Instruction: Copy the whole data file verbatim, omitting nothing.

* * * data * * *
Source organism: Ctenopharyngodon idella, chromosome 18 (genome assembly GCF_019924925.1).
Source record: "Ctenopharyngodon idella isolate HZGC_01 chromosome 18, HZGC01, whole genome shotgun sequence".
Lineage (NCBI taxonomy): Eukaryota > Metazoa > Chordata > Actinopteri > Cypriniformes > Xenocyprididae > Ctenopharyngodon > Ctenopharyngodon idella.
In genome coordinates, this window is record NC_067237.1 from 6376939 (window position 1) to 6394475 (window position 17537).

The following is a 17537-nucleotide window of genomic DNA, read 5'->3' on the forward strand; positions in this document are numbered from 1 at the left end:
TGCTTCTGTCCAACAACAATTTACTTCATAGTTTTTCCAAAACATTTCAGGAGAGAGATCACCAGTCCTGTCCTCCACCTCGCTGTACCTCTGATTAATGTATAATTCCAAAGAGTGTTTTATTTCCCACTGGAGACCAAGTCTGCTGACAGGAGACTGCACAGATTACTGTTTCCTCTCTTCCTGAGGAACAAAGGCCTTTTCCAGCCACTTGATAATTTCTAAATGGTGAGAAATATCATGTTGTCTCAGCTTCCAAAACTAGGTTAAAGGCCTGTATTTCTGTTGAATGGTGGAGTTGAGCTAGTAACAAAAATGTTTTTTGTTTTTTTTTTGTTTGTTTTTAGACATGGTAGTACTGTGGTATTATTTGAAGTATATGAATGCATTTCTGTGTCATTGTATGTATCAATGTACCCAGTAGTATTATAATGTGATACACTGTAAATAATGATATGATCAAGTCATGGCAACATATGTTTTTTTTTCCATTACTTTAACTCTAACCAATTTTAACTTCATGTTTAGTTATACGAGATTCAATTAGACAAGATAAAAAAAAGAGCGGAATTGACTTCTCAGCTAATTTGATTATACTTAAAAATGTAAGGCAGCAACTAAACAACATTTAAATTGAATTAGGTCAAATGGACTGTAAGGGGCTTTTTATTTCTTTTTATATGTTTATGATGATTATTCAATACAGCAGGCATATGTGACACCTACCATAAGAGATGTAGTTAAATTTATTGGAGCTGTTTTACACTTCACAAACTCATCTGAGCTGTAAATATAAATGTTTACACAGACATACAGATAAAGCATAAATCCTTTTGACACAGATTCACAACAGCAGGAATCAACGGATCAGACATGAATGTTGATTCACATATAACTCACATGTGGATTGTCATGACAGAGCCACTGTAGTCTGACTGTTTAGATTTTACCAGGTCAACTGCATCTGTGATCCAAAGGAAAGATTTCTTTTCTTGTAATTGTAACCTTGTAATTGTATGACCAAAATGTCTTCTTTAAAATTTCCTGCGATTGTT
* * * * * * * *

Source organism: Ctenopharyngodon idella, chromosome 18 (genome assembly GCF_019924925.1).
Source record: "Ctenopharyngodon idella isolate HZGC_01 chromosome 18, HZGC01, whole genome shotgun sequence".
Lineage (NCBI taxonomy): Eukaryota > Metazoa > Chordata > Actinopteri > Cypriniformes > Xenocyprididae > Ctenopharyngodon > Ctenopharyngodon idella.
In genome coordinates, this window is record NC_067237.1 from 6376939 (window position 1) to 6394475 (window position 17537).

The following is a 17537-nucleotide window of genomic DNA, read 5'->3' on the forward strand; positions in this document are numbered from 1 at the left end:
TGCTTCTGTCCAACAACAATTTACTTCATAGTTTTTCCAAAACATTTCAGGAGAGAGATCACCAGTCCTGTCCTCCACCTCGCTGTACCTCTGATTAATGTATAATTCCAAAGAGTGTTTTATTTCCCACTGGAGACCAAGTCTGCTGACAGGAGACTGCACAGATTACTGTTTCCTCTCTTCCTGAGGAACAAAGGCCTTTTCCAGCCACTTGATAATTTCTAAATGGTGAGAAATATCATGTTGTCTCAGCTTCCAAAACTAGGTTAAAGGCCTGTATTTCTGTTGAATGGTGGAGTTGAGCTAGTAACAAAAATGTTTTTTGTTTTTTTTTTGTTTGTTTTTAGACATGGTAGTACTGTGGTATTATTTGAAGTATATGAATGCATTTCTGTGTCATTGTATGTATCAATGTACCCAGTAGTATTATAATGTGATACACTGTAAATAATGATATGATCAAGTCATGGCAACATATGTTTTTTTTTCCATTACTTTAACTCTAACCAATTTTAACTTCATGTTTAGTTATACGAGATTCAATTAGACAAGATAAAAAAAAGAGCGGAATTGACTTCTCAGCTAATTTGATTATACTTAAAAATGTAAGGCAGCAACTAAACAACATTTAAATTGAATTAGGTCAAATGGACTGTAAGGGGCTTTTTATTTCTTTTTATATGTTTATGATGATTATTCAATACAGCAGGCATATGTGACACCTACCATAAGAGATGTAGTTAAATTTATTGGAGCTGTTTTACACTTCACAAACTCATCTGAGCTGTAAATATAAATGTTTACACAGACATACAGATAAAGCATAAATCCTTTTGACACAGATTCACAACAGCAGGAATCAACGGATCAGACATGAATGTTGATTCACATATAACTCACATGTGGATTGTCATGACAGAGCCACTGTAGTCTGACTGTTTAGATTTTACCAGGTCAACTGCATCTGTGATCCAAAGGAAAGATTTCTTTTCTTGTAATTGTAACCTTGTAATTGTATGACCAAAATGTCTTCTTTAAAATTTCCTGCGATTGTT